Nestle Social Media
The environmental group Greenpeace launched a social media campaign directly against Nestle’s product KitKat on March 17th 2010. Greenpeace released a YouTube video which parodied the brands “Have a break, have a KitKat” strapline. In the video, Greenpeace highlighted the unsustainable destruction of forests which occurred in order to produce palm oil. Palm oil is a widely used ingredient in the Swiss manufacturer’s products, including KitKat.
The video was the result of Greenpeace’s discovery that Nestle was sourcing their palm oil from the Indonesian company Sinar Mas, which used unsustainable sources to obtain the oil. In their initial defence Nestle claimed they were responsible for only 0.7% of all global palm oil consumption. The video featured a bored office working taking a bite from a KitKat which transformed into the bloody finger of an orang-utan and featured the caption “Give the orang-utan a break”. The YouTube video can still be viewed in its entirety by clicking here.
Nestle’s initial response was to demand the video was removed from YouTube on grounds of copyright issues. However, this move backfired, a backlash of viral criticism ensued. Facebook users were particularly vocal in complaining about threats to remove images from their pages, where the KitKat logo had been changed to “Killer”. The disgruntlement soon gained a momentum in the world wide press.
The Greenpeace video was removed from YouTube, however Greenpeace merely posted the video on Vimeo instead. Within a matter of hours the Vimeo video received over 78,500 views. The video was reposted on YouTube on March 21st 2010. The challenge which faced the Nestle team was twofold. Primarily they had to limit the damage the campaign was causing to their brand and secondly the chocolate manufacturer needed to address the palm oil sourcing issue.
Opposed to attempting to limit the social media conversation, Nestle adopted an alternative approach. The company severed all dealings with Sinar Mas and invited members of Greenpeace to meetings where they provided all the information surrounding their palm oil supply process. Nestle then began to look for credible companies who could provide their palm oil on a long term basis. By May 2010 this had resulted in Nestle’s membership to the Roundtable for Sustainable Palm Oil, a group which aims to eliminate the unsustainable production of palm oil.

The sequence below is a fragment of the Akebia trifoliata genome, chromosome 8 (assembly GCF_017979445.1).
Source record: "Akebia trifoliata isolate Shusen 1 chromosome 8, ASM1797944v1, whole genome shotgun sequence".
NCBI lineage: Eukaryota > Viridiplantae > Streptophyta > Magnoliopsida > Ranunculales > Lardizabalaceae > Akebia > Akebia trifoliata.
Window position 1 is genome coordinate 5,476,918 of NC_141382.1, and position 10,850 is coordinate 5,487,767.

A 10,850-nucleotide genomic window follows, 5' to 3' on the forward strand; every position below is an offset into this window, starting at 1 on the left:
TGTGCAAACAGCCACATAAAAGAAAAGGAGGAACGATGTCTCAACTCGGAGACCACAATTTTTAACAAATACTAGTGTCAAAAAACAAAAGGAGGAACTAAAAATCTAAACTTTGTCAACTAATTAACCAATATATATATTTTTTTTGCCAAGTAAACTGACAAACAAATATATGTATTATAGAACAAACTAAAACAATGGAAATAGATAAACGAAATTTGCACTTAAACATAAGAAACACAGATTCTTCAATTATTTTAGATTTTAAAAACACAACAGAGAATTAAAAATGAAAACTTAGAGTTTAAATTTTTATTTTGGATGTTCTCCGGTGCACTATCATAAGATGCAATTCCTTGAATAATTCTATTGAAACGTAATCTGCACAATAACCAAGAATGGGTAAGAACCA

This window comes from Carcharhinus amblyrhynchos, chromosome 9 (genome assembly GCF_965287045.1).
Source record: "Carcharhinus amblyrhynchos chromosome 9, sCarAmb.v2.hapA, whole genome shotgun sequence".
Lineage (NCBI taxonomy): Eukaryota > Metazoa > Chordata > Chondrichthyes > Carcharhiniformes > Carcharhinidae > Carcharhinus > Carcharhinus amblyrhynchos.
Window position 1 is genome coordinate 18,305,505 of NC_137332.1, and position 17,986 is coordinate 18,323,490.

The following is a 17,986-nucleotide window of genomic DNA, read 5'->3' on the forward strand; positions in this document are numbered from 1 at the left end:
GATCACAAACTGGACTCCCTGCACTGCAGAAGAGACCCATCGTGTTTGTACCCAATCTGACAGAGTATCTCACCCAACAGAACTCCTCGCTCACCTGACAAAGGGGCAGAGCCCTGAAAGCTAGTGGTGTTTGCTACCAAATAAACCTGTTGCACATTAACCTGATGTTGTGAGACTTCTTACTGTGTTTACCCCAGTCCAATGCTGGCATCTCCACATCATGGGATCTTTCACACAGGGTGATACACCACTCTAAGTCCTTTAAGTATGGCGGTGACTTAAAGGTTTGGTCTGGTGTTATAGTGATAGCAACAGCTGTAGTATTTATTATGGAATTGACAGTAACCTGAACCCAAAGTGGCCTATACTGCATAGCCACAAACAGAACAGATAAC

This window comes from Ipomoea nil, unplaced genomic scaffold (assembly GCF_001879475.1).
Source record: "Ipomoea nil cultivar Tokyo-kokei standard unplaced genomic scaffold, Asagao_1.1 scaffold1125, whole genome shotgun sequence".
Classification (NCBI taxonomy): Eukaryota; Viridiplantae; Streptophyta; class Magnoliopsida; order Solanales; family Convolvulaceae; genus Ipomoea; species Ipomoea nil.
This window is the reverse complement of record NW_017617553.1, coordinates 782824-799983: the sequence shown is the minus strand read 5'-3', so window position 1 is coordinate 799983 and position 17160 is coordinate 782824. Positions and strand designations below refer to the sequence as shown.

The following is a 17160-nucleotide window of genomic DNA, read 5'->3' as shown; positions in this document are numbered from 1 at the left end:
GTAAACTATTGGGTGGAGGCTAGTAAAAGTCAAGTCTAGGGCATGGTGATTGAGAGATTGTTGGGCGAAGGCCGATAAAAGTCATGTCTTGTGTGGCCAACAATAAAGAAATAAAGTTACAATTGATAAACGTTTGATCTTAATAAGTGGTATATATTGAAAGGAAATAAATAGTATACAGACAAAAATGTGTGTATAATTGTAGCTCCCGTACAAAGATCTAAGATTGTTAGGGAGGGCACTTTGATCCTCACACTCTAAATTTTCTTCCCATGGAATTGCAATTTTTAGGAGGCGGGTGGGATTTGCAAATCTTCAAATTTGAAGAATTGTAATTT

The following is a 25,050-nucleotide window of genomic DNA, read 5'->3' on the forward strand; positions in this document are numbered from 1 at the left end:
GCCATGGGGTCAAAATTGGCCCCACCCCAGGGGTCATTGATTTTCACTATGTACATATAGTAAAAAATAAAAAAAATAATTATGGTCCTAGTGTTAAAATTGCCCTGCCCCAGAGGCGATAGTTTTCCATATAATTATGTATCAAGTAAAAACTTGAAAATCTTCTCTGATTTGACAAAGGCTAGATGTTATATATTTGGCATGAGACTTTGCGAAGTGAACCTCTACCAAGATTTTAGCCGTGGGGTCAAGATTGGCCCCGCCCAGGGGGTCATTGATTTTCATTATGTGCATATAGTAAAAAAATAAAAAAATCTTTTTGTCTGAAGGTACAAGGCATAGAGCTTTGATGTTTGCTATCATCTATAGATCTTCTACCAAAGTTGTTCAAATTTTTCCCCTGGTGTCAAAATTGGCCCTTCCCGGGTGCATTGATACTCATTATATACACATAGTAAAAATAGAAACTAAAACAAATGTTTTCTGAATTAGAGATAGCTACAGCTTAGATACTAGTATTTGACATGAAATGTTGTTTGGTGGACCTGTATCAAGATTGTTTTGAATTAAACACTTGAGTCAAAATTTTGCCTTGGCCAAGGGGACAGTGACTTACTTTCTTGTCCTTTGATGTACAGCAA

Moving forward, Nestle created the post of “Global Head of Digital and Social Media”, to which they employed Pete Blackshaw. By early 2011, Blackshaw had created a “digital acceleration team”. The Nestle social media team’s objective was to gauge social media based public sentiment to Nestle 24 hours a day. If the team noticed a fall in sentiment or foresaw issues, the communications element of the team launches direct engagement with the involved parties whether it be individual users or campaigners such as Greenpeace.
When asked about how he gauged the Nestle social media success Blackshaw responded, “Perhaps the best measure of success is the overwhelming sound of silence.” Nestle addressed the issue of palm oil sourcing by setting the goal of using completely sustainable palm oil sources by 2015.
Nestle’s success in dealing with Greenpeace’s social media criticism was due to their willingness to engage directly with their critics and address their concerns and grievances directly. It is equally as important to note that the targeted Nestle social media campaign demonstrates quite clearly the negative backlash which a company can receive as a result of attempts to try and squash the online discussion. Due to this it is far better to address the complaints directly then try to dismiss them. The targeted Nestle social media campaign resulted in a better procedure for the Kit Kat product and the brand as a whole for taking responsibility and resolving the situation in real life.